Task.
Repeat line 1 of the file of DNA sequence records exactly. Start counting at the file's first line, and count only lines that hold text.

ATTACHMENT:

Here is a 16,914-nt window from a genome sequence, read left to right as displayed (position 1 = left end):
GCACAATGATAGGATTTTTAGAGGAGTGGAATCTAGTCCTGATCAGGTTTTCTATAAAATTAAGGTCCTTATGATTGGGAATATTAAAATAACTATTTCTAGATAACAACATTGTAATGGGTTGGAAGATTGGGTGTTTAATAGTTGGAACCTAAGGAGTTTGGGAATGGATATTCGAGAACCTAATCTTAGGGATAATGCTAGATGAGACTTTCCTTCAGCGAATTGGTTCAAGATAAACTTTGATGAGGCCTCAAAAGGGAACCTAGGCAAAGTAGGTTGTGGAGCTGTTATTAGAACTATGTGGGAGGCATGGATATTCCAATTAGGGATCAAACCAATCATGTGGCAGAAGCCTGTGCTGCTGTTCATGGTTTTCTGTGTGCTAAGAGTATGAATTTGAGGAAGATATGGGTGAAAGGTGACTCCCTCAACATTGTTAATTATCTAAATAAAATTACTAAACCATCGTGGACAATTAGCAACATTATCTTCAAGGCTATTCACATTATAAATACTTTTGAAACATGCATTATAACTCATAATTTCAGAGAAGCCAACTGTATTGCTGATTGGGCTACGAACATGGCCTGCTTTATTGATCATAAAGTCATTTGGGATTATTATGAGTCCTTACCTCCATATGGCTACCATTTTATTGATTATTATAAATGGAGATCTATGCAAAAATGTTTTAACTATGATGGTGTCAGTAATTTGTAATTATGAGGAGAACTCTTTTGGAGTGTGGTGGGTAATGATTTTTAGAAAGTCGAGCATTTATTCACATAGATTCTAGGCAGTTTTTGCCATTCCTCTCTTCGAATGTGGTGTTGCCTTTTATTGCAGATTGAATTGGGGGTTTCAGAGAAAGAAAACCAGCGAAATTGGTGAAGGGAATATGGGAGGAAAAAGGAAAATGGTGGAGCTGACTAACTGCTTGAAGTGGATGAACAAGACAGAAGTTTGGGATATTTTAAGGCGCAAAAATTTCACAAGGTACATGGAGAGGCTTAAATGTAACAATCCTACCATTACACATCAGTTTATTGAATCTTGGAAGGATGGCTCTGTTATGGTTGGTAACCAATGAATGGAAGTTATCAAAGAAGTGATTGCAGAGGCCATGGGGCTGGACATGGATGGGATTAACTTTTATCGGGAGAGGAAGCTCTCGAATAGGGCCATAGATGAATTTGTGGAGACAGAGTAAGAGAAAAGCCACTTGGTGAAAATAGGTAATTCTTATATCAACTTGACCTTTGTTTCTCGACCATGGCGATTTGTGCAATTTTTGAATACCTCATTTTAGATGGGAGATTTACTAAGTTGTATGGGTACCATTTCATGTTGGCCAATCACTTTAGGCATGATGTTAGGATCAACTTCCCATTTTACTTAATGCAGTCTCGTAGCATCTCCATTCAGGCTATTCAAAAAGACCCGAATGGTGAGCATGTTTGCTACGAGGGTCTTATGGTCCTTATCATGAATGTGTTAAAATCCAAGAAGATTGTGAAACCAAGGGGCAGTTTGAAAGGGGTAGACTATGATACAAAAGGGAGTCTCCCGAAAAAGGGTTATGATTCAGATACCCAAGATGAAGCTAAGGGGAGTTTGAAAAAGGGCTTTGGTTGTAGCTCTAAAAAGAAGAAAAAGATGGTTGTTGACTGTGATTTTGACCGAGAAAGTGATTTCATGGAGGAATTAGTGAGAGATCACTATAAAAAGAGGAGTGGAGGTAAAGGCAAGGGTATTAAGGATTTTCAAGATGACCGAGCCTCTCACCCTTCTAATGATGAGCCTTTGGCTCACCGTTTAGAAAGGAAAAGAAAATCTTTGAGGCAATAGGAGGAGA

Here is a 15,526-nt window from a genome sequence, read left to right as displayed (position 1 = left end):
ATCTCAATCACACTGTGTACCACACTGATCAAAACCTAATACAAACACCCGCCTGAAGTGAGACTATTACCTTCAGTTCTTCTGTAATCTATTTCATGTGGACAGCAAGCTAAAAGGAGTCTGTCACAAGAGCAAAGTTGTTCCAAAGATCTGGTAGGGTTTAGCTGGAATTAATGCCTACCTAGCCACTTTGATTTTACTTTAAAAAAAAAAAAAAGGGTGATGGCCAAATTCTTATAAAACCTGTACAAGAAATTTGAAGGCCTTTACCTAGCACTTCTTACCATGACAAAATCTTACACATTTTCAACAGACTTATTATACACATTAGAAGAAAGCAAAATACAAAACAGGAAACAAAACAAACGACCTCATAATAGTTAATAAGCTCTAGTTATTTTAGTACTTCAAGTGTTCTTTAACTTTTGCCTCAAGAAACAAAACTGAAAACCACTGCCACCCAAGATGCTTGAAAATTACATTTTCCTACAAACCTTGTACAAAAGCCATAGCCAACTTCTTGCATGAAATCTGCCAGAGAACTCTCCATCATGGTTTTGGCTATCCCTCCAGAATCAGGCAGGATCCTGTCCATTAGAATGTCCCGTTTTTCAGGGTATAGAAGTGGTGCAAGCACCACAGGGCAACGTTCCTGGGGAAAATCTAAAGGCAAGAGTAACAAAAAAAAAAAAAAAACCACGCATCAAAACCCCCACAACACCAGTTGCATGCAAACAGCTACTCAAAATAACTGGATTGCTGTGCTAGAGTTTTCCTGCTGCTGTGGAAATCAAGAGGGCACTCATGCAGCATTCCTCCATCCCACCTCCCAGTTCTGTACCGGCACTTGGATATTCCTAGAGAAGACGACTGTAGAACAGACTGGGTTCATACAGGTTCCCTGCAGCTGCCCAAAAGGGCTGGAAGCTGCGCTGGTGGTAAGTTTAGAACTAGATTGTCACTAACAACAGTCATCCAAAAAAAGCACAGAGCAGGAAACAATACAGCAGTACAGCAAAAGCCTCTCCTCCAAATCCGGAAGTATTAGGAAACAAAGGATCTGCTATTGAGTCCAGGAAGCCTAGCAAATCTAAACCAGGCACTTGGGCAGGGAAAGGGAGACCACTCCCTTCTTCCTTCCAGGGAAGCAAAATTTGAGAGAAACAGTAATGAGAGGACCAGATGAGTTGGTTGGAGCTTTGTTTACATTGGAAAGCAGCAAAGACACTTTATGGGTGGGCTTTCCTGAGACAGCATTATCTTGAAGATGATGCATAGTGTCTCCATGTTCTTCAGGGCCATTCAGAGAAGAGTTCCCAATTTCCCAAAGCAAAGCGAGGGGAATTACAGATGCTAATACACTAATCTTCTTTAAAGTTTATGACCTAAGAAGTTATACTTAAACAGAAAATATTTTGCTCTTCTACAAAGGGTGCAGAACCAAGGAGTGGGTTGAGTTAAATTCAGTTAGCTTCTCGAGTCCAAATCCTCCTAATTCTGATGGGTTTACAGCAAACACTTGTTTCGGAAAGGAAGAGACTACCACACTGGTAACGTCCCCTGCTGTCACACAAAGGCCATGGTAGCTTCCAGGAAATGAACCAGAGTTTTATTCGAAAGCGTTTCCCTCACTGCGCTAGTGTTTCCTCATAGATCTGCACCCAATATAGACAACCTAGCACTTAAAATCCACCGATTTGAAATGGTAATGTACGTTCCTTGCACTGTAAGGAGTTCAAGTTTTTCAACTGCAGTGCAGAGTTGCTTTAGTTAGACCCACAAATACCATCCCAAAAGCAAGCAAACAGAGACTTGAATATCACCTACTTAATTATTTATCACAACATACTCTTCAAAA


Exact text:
Here is a 16,914-nt window from a genome sequence, read left to right as displayed (position 1 = left end):